Only seven weeks after being established on 1 August 1946, Scandinavian Airlines System (SAS) inaugurated its first long-haul services across the Atlantic with Douglas DC-4s from Stockholm to New York La Guardia via Copenhagen, Prestwick, and Gander for a flying time of 25 hours. The New York services quickly become profitable for SAS and despite an expansion of its international network to South America and Asia in the years that followed, the US market remained SAS's most profitable overseas destination. Wishing to expand its network to the US West Coast (San Francisco and Los Angeles), SAS didn't want to put its DC-4s on a long transcontinental run across the United States after a trans-Atlantic crossing.
Route planners decided the best "short cut" was a polar flight on the Great Circle Route from Scandinavia to California. But it was 1947 and the most advanced aircraft in the SAS fleet, the Douglas DC-4, didn't have the range. Even more problematic, no airline had ever operated in the polar regions, so in that year SAS set out on a series of trial flights to gain polar operating experience as well as refine polar navigational techniques. Since magnetic compasses didn't work in the regions around the North Magnetic Pole, SAS worked with US avionics manufacturer Bendix to create a precision gyro compass to replace the traditional magnetic compass. During the summer months, the sun would prevent use of a sextant for stellar navigation, so the airline worked with another US avionics company to develop a solar compass that used polarized light to determine the direction of the sun. The airline also developed its own polar charts that laid down a grid over the polar region with the Greenwich meridian as the starting point.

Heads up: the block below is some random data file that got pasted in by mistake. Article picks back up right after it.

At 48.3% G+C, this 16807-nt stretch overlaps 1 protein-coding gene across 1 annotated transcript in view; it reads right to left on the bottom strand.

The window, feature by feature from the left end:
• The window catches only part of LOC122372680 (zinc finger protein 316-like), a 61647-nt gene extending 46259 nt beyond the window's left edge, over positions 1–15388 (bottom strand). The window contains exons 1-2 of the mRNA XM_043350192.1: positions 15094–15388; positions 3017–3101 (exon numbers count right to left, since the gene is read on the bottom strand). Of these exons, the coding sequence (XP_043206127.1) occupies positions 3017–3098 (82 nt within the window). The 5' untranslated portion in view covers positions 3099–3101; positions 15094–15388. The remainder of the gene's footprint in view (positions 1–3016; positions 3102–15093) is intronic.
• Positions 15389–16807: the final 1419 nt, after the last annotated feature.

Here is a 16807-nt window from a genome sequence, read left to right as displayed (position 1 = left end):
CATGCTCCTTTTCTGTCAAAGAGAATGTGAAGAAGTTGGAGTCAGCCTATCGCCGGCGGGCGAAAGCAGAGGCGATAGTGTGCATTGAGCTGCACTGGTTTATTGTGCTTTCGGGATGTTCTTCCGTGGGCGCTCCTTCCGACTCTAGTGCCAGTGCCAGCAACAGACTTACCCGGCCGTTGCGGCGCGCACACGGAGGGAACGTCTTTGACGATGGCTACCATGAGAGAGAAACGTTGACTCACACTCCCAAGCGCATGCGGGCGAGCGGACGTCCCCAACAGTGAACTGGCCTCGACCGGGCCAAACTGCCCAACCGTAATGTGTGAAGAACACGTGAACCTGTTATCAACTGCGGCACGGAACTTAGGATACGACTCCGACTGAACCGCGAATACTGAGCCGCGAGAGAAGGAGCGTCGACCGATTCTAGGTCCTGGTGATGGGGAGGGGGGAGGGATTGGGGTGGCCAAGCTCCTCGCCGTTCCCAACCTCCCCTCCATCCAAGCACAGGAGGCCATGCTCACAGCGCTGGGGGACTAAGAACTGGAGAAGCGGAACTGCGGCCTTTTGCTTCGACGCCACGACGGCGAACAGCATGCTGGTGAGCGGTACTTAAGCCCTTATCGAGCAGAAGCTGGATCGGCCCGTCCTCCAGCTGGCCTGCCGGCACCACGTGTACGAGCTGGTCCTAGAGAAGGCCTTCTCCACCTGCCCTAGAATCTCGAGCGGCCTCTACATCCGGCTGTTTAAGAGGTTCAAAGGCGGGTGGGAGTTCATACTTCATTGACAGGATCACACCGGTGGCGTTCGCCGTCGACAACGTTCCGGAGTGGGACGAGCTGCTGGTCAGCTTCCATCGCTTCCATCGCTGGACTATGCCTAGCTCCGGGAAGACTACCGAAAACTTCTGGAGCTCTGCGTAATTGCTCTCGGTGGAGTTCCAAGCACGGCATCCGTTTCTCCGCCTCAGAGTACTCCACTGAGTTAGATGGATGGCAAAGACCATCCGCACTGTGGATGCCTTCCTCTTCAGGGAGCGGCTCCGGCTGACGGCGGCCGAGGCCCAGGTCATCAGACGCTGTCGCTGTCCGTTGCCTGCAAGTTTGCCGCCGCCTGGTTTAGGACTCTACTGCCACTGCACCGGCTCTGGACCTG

Having created the navigational aids, SAS then set about establishing radio stations across Norway, Greenland and Northern Canada since the only existing radio stations in the region were for military use only. In 1952 sixty trial flights were conducted using the new Douglas DC-6 between Copenhagen and Sondre Stromfjord in Greenland. In December of that year SAS took delivery of its first long-range DC-6B in Long Beach, christened "Arild Viking" and flew it from Long Beach to Copenhagen via Edmonton and Thule. The trip took 28 hours and was the first commercial flight over the Arctic.
With all the pieces in place, all that awaited were route authorities from the United States. The first rights granted were only to Seattle, but persistence on the part of the Los Angeles Chamber of Commerce gained SAS its prized rights to that city. Specially provisioned with Arctic survival equipment, the SAS DC-6B "Helge Viking" departed Copenhagen for Los Angeles on 15 November 1954 via Sondre Stromfjord and Winnipeg. Taking off from Los Angeles and headed in the opposite direction was the DC-6B "Leif Viking".
On 24 February 1957 SAS made its first flight over the North Pole with services between Copenhagen and Tokyo via Anchorage, saving 18 hours and 2,400 miles over previous routings that passed via the Mediterranean and South Asia. That same year, SAS introduced the Douglas DC-7C on its polar routes and the flying time between Copenhagen and Tokyo was cut from 50 hours to 32 hours. By this time, however, SAS's monopoly on the polar routes was over as Canadian Pacific, TWA, Pan American, and BOAC introduced services using the "short cut" over the Arctic region.
Pure jets were introduced by SAS on the polar routes with the Douglas DC-8-33 in 1960, then the DC-8-62 in 1967 and the DC-8-63 in 1968. In 1974, widebody service arrived on SAS polar services with the introduction of the Douglas DC-10. With the liberalization of travel markets, deregulation in the United States, the end of the Cold War (which opened up Russian airspace) and open skies agreements, the polar routes have diminished in importance for SAS but there is still nonstop service between Copenhagen and Tokyo taking only 11 hours.
Source: Aircraft, January 2010, Vol. 43, No. 1. "Polar Pioneers- How SAS pioneered airline services over the inhospitable polar regions" by Roy Allen, p62-66.